I got a link earlier this week from St. Louis Post-Dispatch managing editor Pam Maples, alerting me to the fact that the Los Angeles Times has apologized again for its Tupac murder story and -- literally this time -- retratcted it.
Judging from the text of the Times' second stab at addressing the controversy that flared up over its story, the first apology didn't satisfy lawyers for Sean Combs, whom the story implicated in the Tupac murder. Craig Silverman, who blogs about newspaper corrections, breaks it down at regrettheerror.com.
I talked to Silverman last week about the Post-Dispatch's correction.
He said he the Post-Dispatch deserves credit for being so forthcoming but that he prefers to see erroneous stories left online with corrections appended. "For the sake of the historical record, for the sake of even learning from the mistake, you need to keep what's there," he told me.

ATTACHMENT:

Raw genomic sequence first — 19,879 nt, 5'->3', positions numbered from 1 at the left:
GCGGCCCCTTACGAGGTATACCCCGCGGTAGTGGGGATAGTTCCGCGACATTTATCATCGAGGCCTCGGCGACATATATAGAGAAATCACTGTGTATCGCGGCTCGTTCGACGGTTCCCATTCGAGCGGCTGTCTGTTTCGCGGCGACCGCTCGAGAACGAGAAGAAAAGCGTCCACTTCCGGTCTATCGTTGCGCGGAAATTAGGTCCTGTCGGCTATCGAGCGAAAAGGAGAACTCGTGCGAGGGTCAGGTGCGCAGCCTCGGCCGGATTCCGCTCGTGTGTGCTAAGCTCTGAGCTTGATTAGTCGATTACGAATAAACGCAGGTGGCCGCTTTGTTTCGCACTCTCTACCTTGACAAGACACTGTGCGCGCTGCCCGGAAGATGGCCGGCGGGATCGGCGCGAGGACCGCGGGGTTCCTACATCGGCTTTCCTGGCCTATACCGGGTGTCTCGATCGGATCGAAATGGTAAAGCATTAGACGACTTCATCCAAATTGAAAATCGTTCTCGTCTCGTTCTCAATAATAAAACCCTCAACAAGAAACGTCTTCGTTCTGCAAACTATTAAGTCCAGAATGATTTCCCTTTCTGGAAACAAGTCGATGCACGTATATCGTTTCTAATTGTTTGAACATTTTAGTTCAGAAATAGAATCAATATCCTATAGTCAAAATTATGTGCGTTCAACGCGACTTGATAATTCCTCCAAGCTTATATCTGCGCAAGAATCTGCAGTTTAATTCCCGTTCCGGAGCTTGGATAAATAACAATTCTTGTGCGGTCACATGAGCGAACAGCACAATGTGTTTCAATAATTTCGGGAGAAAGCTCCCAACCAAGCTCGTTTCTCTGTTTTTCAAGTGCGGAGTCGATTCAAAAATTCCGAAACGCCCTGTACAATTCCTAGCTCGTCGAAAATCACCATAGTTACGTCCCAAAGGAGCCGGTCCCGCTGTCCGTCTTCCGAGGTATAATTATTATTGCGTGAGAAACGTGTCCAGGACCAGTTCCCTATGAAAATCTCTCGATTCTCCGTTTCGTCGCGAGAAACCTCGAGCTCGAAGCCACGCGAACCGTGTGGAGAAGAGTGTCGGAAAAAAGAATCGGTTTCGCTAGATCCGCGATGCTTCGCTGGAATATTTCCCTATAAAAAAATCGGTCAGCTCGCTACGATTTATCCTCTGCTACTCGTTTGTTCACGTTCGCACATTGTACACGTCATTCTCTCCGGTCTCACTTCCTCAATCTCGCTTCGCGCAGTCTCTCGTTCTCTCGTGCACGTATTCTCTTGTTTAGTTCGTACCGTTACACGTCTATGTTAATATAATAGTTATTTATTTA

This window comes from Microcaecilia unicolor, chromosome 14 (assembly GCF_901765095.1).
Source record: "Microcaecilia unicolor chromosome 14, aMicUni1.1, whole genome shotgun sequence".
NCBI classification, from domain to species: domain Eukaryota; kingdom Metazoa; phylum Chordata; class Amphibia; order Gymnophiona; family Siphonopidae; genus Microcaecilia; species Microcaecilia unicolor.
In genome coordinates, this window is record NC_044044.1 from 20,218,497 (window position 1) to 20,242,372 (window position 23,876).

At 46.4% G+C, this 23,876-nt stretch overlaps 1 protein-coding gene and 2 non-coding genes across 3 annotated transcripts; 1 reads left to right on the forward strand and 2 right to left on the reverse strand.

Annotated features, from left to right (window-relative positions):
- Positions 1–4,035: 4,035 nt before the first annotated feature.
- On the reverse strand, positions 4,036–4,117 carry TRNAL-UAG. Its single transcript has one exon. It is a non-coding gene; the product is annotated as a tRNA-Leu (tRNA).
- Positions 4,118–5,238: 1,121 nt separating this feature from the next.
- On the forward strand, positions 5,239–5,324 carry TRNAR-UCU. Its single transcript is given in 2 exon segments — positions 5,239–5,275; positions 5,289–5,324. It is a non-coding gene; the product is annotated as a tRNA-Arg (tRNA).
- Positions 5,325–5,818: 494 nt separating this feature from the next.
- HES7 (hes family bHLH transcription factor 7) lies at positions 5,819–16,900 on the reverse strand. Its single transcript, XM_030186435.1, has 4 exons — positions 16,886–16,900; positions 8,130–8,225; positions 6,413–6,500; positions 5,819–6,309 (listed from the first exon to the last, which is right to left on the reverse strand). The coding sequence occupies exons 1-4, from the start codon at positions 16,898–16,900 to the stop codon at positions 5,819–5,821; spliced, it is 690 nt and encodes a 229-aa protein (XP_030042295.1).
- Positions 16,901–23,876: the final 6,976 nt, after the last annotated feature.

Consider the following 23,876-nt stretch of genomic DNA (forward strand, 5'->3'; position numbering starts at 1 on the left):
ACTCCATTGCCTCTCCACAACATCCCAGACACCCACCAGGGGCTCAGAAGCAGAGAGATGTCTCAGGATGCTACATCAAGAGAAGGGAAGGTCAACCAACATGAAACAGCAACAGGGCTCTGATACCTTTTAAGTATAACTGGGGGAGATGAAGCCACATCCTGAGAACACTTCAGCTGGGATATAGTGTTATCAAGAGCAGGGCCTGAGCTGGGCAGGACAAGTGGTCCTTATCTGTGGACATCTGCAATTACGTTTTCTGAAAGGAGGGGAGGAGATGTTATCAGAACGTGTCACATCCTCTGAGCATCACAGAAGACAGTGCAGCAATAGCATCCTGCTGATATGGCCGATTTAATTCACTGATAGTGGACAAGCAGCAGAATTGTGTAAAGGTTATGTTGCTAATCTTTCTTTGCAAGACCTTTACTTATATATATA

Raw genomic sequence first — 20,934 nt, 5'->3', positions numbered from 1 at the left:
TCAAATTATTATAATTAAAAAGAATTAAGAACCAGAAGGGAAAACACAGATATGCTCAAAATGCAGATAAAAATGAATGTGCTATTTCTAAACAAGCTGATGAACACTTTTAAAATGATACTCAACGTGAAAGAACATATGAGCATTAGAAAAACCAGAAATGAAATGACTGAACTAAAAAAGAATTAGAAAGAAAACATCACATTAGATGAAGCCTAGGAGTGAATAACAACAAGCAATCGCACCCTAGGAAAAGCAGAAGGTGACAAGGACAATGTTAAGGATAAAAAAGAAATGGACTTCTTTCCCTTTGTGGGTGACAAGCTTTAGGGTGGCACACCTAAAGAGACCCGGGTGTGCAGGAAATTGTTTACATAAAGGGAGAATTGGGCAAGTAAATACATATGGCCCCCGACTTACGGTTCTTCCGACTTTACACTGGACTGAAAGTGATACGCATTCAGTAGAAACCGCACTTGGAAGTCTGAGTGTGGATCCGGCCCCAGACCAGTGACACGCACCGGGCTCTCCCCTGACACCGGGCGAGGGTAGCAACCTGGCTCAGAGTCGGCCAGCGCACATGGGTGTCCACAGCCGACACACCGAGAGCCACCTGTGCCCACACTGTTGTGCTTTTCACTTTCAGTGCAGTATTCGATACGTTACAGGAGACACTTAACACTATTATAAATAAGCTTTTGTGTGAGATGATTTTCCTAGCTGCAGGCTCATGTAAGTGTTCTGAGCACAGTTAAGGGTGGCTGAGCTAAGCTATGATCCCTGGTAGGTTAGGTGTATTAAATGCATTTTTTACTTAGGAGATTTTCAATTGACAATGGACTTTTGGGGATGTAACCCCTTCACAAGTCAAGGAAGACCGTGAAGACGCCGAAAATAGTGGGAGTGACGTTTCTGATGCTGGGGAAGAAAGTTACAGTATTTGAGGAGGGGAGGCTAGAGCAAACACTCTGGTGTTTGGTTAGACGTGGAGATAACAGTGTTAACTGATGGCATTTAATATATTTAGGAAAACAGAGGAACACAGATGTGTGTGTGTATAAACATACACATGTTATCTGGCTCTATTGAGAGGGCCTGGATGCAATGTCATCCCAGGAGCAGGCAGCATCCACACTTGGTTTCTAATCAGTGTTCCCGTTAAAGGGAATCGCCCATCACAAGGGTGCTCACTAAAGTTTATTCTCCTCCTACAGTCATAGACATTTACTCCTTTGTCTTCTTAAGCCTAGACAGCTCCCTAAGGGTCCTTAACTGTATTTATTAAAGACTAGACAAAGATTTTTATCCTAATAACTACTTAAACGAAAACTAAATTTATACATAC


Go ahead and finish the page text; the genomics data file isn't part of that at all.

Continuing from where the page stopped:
Sandra Baron, executive director of the Media Law Resource Center, says how to handle corrections in online publications is a matter that's still very much up for discussion. "I know publications are debating the value of leaving erroneous stories online," she says. "On the one hand, it's the historical record. On the other hand, online is constantly available." Baron adds that persistent online presence makes it difficult to do right by everyone involved -- the person or people affected by the error, the publication itself, and readers.
Baron, formerly in-house counsel for NBC, works for an organization of media lawyers and publications, i.e., people who are concerned with staying out of hot water. Silverman is a freelance journalist in Montreal, who also writes about workplace culture for the Toronto Globe and Mail. As he reiterates in his post about the Times and Tupac, his aim is to see papers come clean with the reading public.
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